Terry Wise, director of business development at AWS, had a similar take in an interview with CRN at the conference. "We recognize that large customers may have unique requirements, and we will listen to them. If we feel we can serve those with a great degree of operational excellence, and a low price point ... we'll take a look at it," Wise said.

AWS executives have steered clear of calling the CIA deal a private cloud. But in an interview with "60 Minutes" that aired Dec. 1, Amazon CEO Jeff Bezos confirmed that AWS is indeed building a private cloud for the CIA.

"We're building what's called a private cloud for them ... because they don't want to be on the public cloud," Bezos told CBS News correspondent Charlie Rose, according to the interview transcript.

With that unambiguous description, Amazon's cloud plans came into their sharpest focus yet. Whether or not it's labeled private cloud, AWS is going after all sorts of enterprise opportunities that blend elements of private clouds and public clouds. And the reasons are simple: Enterprises are eager to tap into the economic benefits of public cloud, but it's going to be some time before they're willing to give up their on-premise hardware. This hybrid approach is the primary way enterprises are adopting cloud, and Amazon -- never one to ignore a market opportunity -- is giving them what they want.

Of more than a dozen sources CRN interviewed for this story, most spoke on condition of anonymity. Some did so to avoid damaging their relationship with Amazon, which has an Apple-like obsession with secrecy. Others didn't want their traditional enterprise partners to know they were working with AWS.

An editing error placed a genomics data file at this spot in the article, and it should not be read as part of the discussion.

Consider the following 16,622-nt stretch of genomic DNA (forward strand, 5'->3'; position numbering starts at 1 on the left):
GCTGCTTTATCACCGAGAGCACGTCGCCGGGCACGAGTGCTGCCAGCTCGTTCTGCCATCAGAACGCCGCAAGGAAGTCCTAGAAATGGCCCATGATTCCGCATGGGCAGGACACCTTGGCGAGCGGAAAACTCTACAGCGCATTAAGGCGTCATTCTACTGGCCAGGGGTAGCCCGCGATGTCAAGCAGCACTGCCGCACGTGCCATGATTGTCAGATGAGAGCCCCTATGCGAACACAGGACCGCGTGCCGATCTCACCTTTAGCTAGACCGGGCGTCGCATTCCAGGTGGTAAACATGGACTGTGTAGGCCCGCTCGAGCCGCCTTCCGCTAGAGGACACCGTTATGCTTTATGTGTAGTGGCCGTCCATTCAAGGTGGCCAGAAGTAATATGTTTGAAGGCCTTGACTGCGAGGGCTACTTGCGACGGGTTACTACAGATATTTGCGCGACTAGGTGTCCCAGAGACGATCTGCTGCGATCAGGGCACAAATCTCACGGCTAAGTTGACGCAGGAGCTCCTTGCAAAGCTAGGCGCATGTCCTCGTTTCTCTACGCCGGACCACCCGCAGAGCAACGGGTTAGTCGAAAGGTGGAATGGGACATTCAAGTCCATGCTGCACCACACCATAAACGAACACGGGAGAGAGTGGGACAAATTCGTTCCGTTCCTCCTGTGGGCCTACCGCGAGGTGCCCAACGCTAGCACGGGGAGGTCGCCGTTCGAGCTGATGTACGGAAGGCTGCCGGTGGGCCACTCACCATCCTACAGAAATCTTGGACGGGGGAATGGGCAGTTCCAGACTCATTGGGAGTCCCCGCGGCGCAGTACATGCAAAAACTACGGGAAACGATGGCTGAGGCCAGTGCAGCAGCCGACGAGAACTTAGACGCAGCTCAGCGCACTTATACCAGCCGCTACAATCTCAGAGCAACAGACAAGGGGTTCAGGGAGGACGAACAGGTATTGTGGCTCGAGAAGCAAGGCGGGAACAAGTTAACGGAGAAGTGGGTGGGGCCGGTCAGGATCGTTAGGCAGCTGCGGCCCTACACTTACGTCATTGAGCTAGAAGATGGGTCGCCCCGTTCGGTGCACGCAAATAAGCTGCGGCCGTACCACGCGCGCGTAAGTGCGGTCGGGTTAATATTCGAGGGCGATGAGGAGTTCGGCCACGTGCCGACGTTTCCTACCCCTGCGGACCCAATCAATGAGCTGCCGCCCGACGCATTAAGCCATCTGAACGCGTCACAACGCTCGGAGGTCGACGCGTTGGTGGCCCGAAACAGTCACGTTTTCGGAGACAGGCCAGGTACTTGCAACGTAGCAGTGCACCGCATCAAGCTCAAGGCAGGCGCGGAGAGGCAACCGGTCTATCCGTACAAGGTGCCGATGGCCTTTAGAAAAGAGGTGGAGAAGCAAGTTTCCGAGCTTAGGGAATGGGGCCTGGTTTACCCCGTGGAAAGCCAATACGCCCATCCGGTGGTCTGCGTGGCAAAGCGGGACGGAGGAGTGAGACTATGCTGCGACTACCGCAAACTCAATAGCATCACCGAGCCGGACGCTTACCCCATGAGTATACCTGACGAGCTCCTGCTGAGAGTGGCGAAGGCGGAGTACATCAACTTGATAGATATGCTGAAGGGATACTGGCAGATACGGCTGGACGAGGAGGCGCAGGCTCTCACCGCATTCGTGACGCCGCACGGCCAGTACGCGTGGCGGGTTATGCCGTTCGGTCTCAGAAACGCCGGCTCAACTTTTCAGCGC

IBM's response to losing the CIA cloud deal was to launch a print, online and outdoor advertising campaign extolling the superiority of its cloud over Amazon's. While AWS executives like to say they don't think about the competition, Jassy couldn't resist taking a jab at IBM in his AWS re:Invent keynote.

"Some of the old-guard tech companies are getting a little panicky" at the rapid growth of the AWS cloud, Jassy said of IBM at the event. "They seem to be pretty worked up about AWS."

The "old-guard" enterprise vendors have good reason to be worried. The CIA deal gives AWS a ready response to the oft-voiced criticism that its public cloud isn't secure enough for storing sensitive data. While the CIA won't actually be using the AWS public cloud, it did choose AWS in part for scalability reasons, and that's a valuable endorsement that matters to enterprises.

"We won based on technological superiority. If that doesn't show that we're enterprise-class, I don't know [what does]," AWS' Wise told CRN in an interview at the event.